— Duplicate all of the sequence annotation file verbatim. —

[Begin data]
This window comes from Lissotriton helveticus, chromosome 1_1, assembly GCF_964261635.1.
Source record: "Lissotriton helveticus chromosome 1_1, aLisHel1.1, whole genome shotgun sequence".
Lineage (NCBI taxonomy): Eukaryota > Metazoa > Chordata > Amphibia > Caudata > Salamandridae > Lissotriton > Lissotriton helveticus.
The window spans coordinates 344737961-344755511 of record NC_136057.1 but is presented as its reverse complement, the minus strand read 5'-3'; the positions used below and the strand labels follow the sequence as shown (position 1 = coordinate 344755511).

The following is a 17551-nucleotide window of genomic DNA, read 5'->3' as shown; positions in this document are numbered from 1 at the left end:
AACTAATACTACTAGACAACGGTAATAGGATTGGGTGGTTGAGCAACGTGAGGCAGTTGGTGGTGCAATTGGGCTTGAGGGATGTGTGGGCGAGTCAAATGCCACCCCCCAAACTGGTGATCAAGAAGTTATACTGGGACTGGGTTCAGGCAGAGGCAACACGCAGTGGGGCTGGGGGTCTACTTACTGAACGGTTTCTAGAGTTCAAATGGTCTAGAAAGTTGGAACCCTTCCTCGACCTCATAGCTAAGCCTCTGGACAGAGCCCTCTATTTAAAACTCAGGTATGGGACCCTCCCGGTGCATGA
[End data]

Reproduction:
This window comes from Lissotriton helveticus, chromosome 1_1, assembly GCF_964261635.1.
Source record: "Lissotriton helveticus chromosome 1_1, aLisHel1.1, whole genome shotgun sequence".
Lineage (NCBI taxonomy): Eukaryota > Metazoa > Chordata > Amphibia > Caudata > Salamandridae > Lissotriton > Lissotriton helveticus.
The window spans coordinates 344737961-344755511 of record NC_136057.1 but is presented as its reverse complement, the minus strand read 5'-3'; the positions used below and the strand labels follow the sequence as shown (position 1 = coordinate 344755511).

The following is a 17551-nucleotide window of genomic DNA, read 5'->3' as shown; positions in this document are numbered from 1 at the left end:
AACTAATACTACTAGACAACGGTAATAGGATTGGGTGGTTGAGCAACGTGAGGCAGTTGGTGGTGCAATTGGGCTTGAGGGATGTGTGGGCGAGTCAAATGCCACCCCCCAAACTGGTGATCAAGAAGTTATACTGGGACTGGGTTCAGGCAGAGGCAACACGCAGTGGGGCTGGGGGTCTACTTACTGAACGGTTTCTAGAGTTCAAATGGTCTAGAAAGTTGGAACCCTTCCTCGACCTCATAGCTAAGCCTCTGGACAGAGCCCTCTATTTAAAACTCAGGTATGGGACCCTCCCGGTGCATGA